Before January 2017 slips away completely, I need to grapple a bit with my plans for the new year. I’m not into setting New Year’s resolutions (which is a good thing, because I’d be a month behind already!), but I do think it’s important to set goals, ideally goals that will stretch you beyond your comfort zone. These goals can be something you’ve wanted to do for a long time, or something completely new that falls into your lap unexpectedly. I’ve got my bucket list, and over the years I have ticked things off here and there.
A few years ago, for instance, I finally completed a sprint triathlon, a goal I’d been kicking around for years. It was the swimming that held me back, but I finally committed to getting into the pool regularly and eventually to taking a class to fine tune my technique (in other words, to completely relearn how to swim!). Now, nearly four years later, I’m still working on my swim, especially in open water. But I have come a long way. I no longer wake up in the middle of the night before a swim paralyzed with fear (this happened more than once, I kid you not). And my breaks between laps have become much more infrequent. More often than not, I swim a mile when I go to the pool, and three years ago this would have been unthinkable. I’m still doing that same tri each year (yay for the YWCA Women’s Triathlon!), and I’m thinking of doing a couple more this year. Tackling the swim was (and still is) a work in progress, but it’s been extremely rewarding. And now I have opened the door to a no-impact, life-long sport, simply because I was able to face my fear and try something new.
In a more lighthearted example, I took a beginning ukulele class on a whim last fall. I didn’t own a ukulele, so my first challenge was to track one down; I turned to social media. Before long, I had virtually befriended a friend of a friend (got that?) who was willing to set me up with a uke for the length of the class. In the process, I managed to talk a couple of friends into joining me. I actually signed up for two classes, ukulele 1 AND ukulele 2. Well that was the best $70 I’ll ever spend as far as I’m concerned. I was so completely giddy, I could barely wait for the class to begin.
The class itself had a cast of characters that made me want to sit down and write a short story–and I don’t even write short stories (Note to self: one more for the bucket list). There was a ten-year-old boy who was taking the class with his grandmother, the eighty-something gentleman in a wheelchair who could never find the right sheet music, and the hip, charmingly dressed young mom who had been brave enough to bring her precocious two-year-old to one of the Saturday jam sessions.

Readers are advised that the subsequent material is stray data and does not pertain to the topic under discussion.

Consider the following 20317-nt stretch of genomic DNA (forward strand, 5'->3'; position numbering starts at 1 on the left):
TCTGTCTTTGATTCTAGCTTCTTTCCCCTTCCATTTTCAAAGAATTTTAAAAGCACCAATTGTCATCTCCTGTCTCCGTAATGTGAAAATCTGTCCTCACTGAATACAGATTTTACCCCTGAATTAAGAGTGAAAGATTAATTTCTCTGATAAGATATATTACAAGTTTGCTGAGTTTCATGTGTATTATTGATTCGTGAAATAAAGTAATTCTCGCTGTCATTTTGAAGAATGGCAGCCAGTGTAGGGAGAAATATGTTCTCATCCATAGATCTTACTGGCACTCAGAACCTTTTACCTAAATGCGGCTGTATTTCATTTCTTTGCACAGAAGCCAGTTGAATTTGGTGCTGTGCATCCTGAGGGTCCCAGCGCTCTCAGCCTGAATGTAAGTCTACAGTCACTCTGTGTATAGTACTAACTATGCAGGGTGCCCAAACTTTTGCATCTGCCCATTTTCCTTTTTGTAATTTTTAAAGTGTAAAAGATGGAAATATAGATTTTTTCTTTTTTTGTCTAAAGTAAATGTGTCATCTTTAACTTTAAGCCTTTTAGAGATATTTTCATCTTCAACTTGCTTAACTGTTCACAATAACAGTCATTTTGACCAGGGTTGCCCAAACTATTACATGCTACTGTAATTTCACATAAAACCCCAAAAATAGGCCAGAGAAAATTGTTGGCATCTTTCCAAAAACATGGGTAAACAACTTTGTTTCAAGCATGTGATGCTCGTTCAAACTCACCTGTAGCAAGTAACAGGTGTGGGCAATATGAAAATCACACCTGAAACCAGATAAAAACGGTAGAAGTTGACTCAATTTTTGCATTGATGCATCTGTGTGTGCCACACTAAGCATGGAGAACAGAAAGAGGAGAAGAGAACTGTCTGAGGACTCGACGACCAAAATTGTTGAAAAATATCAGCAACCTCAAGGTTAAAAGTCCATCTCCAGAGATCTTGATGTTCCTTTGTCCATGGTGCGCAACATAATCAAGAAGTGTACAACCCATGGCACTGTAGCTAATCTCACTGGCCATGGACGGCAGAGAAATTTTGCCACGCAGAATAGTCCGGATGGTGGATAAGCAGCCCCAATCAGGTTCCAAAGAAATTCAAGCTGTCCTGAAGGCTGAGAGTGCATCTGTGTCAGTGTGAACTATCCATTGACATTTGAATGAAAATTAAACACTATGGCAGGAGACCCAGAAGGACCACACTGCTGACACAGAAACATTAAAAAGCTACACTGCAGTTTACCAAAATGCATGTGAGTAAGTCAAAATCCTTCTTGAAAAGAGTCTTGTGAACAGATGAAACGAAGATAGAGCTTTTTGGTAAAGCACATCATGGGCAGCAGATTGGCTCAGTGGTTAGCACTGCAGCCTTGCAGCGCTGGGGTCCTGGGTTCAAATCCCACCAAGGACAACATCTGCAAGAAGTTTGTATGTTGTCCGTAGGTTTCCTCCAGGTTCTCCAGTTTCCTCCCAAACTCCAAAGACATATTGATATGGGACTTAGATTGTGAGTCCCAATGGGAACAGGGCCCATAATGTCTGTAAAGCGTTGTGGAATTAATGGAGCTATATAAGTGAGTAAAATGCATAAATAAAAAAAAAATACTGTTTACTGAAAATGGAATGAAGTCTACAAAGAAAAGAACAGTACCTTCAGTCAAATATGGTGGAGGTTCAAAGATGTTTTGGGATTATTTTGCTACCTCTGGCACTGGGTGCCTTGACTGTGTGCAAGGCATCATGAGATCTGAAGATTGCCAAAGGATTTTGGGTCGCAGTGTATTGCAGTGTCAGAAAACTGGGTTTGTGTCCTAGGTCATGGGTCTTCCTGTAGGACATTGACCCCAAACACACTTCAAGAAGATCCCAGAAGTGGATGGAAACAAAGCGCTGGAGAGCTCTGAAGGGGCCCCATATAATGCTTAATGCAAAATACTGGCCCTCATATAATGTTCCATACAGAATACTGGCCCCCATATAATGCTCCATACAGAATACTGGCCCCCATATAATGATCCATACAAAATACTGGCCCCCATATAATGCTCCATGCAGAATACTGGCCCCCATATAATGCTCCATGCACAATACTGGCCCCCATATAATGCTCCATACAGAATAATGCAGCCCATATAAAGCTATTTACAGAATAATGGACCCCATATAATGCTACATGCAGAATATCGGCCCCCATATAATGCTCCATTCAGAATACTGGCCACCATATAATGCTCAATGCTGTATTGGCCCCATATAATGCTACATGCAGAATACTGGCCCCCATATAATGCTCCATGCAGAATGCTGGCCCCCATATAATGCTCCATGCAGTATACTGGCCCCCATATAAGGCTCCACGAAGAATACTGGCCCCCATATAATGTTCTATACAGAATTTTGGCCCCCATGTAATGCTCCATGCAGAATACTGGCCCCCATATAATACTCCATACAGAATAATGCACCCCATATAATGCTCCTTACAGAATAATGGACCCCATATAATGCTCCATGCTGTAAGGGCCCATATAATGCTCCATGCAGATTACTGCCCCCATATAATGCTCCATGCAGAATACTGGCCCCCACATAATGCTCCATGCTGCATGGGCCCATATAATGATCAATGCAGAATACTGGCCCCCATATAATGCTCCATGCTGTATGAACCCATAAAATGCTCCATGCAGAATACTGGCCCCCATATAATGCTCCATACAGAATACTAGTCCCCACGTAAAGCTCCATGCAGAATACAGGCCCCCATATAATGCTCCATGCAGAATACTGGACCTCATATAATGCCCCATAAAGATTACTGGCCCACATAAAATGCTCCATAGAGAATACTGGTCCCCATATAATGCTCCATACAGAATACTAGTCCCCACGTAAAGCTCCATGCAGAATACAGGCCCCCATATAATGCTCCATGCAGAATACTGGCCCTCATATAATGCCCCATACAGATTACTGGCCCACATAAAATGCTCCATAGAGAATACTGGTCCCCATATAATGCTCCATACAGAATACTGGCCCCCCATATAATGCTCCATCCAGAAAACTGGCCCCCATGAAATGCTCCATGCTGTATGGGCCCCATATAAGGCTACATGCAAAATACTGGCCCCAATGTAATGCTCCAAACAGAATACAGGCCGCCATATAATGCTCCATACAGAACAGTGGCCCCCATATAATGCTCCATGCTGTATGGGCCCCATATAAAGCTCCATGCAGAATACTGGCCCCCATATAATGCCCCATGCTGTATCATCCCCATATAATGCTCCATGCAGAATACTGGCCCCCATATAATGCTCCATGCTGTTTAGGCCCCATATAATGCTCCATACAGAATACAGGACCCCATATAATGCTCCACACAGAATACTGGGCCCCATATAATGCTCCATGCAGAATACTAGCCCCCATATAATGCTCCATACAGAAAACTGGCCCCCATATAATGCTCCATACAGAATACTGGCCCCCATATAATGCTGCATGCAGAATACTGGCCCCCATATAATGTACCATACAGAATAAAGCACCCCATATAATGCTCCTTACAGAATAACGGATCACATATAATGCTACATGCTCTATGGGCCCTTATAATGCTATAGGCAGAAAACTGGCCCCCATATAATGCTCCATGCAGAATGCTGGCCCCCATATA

The instructor himself was an extremely patient, kind, sixties-something-gentleman, who was instantly likable. He could play anything by ear and effortlessly belted out every one of the classic folk tunes we would attempt to play over the next four weeks. Best of all, he was encouraging. “There are no mistakes,” he would say brightly. Oh, but there were, and for once I didn’t care. Sitting there in a circle, perched on old wooden chairs in the charming 1920s schoolhouse in Prospect Park with a few friends, and many strangers, all of us tentatively plucking away at the strings, was nothing short of idyllic. I’ve never considered myself much of a singer, so I was a bit quiet at first, but by the second or third class (okay, maybe it was the fourth), I was belting out “Down By the Riverside” with the best of ’em. (And the best was probably that ten-year-old taking the class with his grandmother.)
I can’t even begin to tell you how fun this was, sore fingertips and all. Many of the beginners from ukulele 1 didn’t go on to take the second class (including my friends), but that session was a trip as well. The class was whittled down to the brave hipster mom, me and a couple of women in their sixties, all of us crowded around our happy-go-lucky leader in song (same instructor!). Now that we had learned a dozen or so chords, we focused on just playing songs. Can I just say there’s something therapeutic about taking part in a strumming, sing-along once a week? We could all use a little more of that.
So what’s on your bucket list? What is your “something new” to try this year? I’m eyeing a few things, not in any particular order. I’ve always wanted to take a pottery class, and I’d like to recommit to a regular writing schedule (this might involve a class as well-short stories??). I also keep thinking about piano lessons, although we don’t own a piano. Recently a friend and I talked about taking a class at Common Ground Meditation Center, which could come in handy this year in particular. And, I’m itching to take the family on an out-of-the-country adventure. I’ll definitely keep you posted, and please do the same!